November 24: The Beatles released Hello, Goodbye / I Am The Walrus in 1967

The Beatles’ third single of 1967 was released in the UK on November 24: ‘Hello, Goodbye’, with ‘I Am The Walrus’ on the b-side (The single was released on 27 November in the US.)

Hello, Goodbye” is written by Paul McCartney and credited to Lennon–McCartney. Backed by John Lennon’s “I Am the Walrus“, it was issued as a non-album single in November 1967, the group’s first release since the death of their manager, Brian Epstein. The single was commercially successful around the world, topping charts in the United States, the United Kingdom, New Zealand, Canada, Australia and several other countries. Continue reading “November 24: The Beatles released Hello, Goodbye / I Am The Walrus in 1967”

October 9: The Legendary singer and songwriter John Lennon was born in 1940

Photo – Iain Macmillian

 

You don’t need anybody to tell you who you are or what you are. You are what you are!
~John Lennon

From the Liverpool docks to the red light Hamburg streets
Down in the quarry with the Quarrymen.
Playing to the big crowds
Playing to the cheap seats
Another day in your life on your way to your journey’s end
Shine your light, move it on, you burn so bright, roll on John
~Bob Dylan

“Life is what happens to you while you’re busy making other plans.”
― John Lennon

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George Harrison – If Not For You – The Best Dylan Covers

photo: Henry Diltz

George Harrison – If Not For You – The Best Dylan Covers

If Not for You” is a song by Bob Dylan, recorded for his 1970 album New Morning. Dylan recorded the album version in August 1970, having first recorded the song in a session with George Harrison on May 1 of that year. In addition to appearing on the album in October 1970, the August recording was released as a single in Europe; the May recording remained unreleased until its inclusion on The Bootleg Series Volumes 1–3 (Rare & Unreleased) in 1991.

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September 26: Abbey Road by The Beatles was released in 1969

Released 26 September 1969
Recorded 22 February – 20 August 1969,EMI, Olympic and Trident Studios,London
Genre Rock
Length 47:23
Label Apple
Producer George Martin


Abbey Road
 is the 11th studio album released by the English rock band The Beatles. It is their last recorded album, although Let It Be was the last album released before the band’s dissolution in 1970. Work on Abbey Road began in April 1969, and the album was released on 26 September 1969 in the United Kingdom, and 1 October 1969 in the United States.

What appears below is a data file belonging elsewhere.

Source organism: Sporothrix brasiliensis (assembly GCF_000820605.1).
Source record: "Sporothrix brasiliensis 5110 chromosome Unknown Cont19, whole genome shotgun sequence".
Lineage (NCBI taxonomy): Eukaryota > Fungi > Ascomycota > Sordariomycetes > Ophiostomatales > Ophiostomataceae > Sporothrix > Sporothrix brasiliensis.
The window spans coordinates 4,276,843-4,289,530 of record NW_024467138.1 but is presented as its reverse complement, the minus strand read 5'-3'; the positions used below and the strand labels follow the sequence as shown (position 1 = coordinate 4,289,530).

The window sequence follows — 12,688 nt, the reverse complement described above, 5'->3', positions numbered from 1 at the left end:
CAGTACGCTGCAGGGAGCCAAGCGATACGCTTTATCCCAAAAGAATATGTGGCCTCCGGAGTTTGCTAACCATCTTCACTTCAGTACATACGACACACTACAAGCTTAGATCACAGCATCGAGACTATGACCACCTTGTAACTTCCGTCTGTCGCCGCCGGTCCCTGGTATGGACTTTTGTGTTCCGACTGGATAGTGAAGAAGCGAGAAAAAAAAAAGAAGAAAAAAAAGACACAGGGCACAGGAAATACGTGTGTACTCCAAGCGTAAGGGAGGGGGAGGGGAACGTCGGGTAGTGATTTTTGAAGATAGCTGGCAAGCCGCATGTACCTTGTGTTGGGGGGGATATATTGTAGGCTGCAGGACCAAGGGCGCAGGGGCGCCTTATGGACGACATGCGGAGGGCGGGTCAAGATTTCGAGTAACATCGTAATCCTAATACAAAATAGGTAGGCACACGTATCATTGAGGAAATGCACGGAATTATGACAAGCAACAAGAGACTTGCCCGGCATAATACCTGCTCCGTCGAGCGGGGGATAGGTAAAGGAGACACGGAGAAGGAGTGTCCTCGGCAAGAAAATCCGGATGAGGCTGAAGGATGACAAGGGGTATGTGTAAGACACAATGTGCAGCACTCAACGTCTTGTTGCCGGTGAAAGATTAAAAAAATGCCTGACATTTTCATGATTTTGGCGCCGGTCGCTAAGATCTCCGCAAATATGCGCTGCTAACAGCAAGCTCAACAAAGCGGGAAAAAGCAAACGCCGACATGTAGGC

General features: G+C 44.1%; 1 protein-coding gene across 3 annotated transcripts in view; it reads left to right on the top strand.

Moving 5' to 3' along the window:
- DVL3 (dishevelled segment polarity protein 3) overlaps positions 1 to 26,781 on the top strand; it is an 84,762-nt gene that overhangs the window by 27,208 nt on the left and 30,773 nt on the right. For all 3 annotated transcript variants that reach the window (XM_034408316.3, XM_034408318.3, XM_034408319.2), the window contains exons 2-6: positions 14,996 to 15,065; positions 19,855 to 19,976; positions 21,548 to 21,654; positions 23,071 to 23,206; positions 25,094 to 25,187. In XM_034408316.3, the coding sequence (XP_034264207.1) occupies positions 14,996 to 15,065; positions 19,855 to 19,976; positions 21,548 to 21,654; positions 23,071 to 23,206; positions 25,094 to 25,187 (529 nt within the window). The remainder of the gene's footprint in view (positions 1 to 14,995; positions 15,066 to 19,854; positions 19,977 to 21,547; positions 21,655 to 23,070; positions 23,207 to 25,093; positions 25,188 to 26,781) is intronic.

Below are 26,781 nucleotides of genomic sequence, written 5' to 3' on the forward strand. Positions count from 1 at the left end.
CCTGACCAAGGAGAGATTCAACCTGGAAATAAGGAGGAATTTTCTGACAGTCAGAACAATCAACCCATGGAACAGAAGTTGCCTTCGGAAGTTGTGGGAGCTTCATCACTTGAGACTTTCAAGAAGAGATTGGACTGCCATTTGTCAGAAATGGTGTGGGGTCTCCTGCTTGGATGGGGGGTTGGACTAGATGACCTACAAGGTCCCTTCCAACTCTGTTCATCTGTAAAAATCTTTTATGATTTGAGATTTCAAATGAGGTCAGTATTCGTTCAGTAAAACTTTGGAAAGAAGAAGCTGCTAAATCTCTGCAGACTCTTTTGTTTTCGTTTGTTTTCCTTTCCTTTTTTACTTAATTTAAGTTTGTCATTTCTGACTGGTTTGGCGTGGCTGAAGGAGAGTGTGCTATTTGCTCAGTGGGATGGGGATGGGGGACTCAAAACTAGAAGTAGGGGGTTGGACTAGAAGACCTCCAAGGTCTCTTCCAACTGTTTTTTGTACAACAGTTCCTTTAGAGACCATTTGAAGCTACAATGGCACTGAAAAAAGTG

Abbey Road is widely regarded as one of The Beatles’ most tightly constructed albums, although the band was barely operating as a functioning unit at the time. Despite the tensions within the band, Abbey Road was released to near universal acclaim and is considered to be one of the greatest albums of all time. In 2012, Abbey Road was voted 14th on Rolling Stone magazine’s list of the “500 Greatest Albums of All Time”. In 2009, readers of the magazine also named Abbey Road the greatest Beatles album.

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The story of how John Lennon’s Beatles demo Child of Nature became Jealous Guy

During the Beatles’ stay in Rishikesh in 1968 studying transcendental meditation under the Maharishi Mahesh Yogi, the members of the fab four wrote ca. 30 songs. It was a creative boost.

A lot of them ended up on “the white album”.

Lennon wrote “Julia,” “Dear Prudence,” “Sexy Sadie,” and more. McCartney wrote “Rocky Raccoon,” “Why Don’t We Do It in the Road,” and “Back in the U.S.S.R,” among them. Harrison wrote “While My Guitar Gently Weeps,” “Sour Milk Sea,”and a few others.

The period was so productive that John Lennon and Paul McCartney each wrote a song following the same lecture by the Maharishi.

Paul wrote Mother’s Nature Son (that ended up on “the white album”), John wrote the song Child of Nature ( or I’m just a child of nature that it was called first). John’s song did not end up on any Beatles albums, but was part of the so called Esher demos:

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September 11: John Lennon and Yoko Ono on the Dick Cavett Show 1971

john cavett

So a long time ago I said that I didn’t want to be singing “She Loves You” when I’m 30. I said that when I was about 25 or something, which in a roundabout way meant that I wouldn’t be doing whatever I was doing then, you know. Well, I was 30 last October, and that’s about when my life changed, really.
-John Lennon

John Lennon and Yoko Ono made their first appearance on The Dick Cavett show on September 11, 1971 to present their new work. They do small-talk and jokes around. They discuss John Lennon’s evolving career. It is mostly a PR-job: showing some film clips and Yoko plays a track from the album Fly.
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